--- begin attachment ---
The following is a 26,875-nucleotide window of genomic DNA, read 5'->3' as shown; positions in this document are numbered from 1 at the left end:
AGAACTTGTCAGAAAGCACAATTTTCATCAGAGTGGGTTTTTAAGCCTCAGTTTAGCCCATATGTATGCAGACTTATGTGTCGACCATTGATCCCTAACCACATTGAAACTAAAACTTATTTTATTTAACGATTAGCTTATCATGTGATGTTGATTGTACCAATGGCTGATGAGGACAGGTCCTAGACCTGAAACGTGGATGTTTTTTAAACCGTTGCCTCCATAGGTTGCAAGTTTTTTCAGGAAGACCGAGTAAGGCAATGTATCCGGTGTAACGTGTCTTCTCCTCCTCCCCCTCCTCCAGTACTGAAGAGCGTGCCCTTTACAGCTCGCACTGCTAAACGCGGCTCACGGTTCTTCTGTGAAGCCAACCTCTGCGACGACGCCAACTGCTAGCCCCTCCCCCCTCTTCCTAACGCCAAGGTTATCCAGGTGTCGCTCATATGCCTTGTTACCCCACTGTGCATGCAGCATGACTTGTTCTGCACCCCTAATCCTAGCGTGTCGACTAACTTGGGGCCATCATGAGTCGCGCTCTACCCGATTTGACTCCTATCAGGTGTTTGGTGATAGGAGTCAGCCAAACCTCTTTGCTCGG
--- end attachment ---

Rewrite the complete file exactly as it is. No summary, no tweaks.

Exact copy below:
The following is a 26,875-nucleotide window of genomic DNA, read 5'->3' as shown; positions in this document are numbered from 1 at the left end:
AGAACTTGTCAGAAAGCACAATTTTCATCAGAGTGGGTTTTTAAGCCTCAGTTTAGCCCATATGTATGCAGACTTATGTGTCGACCATTGATCCCTAACCACATTGAAACTAAAACTTATTTTATTTAACGATTAGCTTATCATGTGATGTTGATTGTACCAATGGCTGATGAGGACAGGTCCTAGACCTGAAACGTGGATGTTTTTTAAACCGTTGCCTCCATAGGTTGCAAGTTTTTTCAGGAAGACCGAGTAAGGCAATGTATCCGGTGTAACGTGTCTTCTCCTCCTCCCCCTCCTCCAGTACTGAAGAGCGTGCCCTTTACAGCTCGCACTGCTAAACGCGGCTCACGGTTCTTCTGTGAAGCCAACCTCTGCGACGACGCCAACTGCTAGCCCCTCCCCCCTCTTCCTAACGCCAAGGTTATCCAGGTGTCGCTCATATGCCTTGTTACCCCACTGTGCATGCAGCATGACTTGTTCTGCACCCCTAATCCTAGCGTGTCGACTAACTTGGGGCCATCATGAGTCGCGCTCTACCCGATTTGACTCCTATCAGGTGTTTGGTGATAGGAGTCAGCCAAACCTCTTTGCTCGG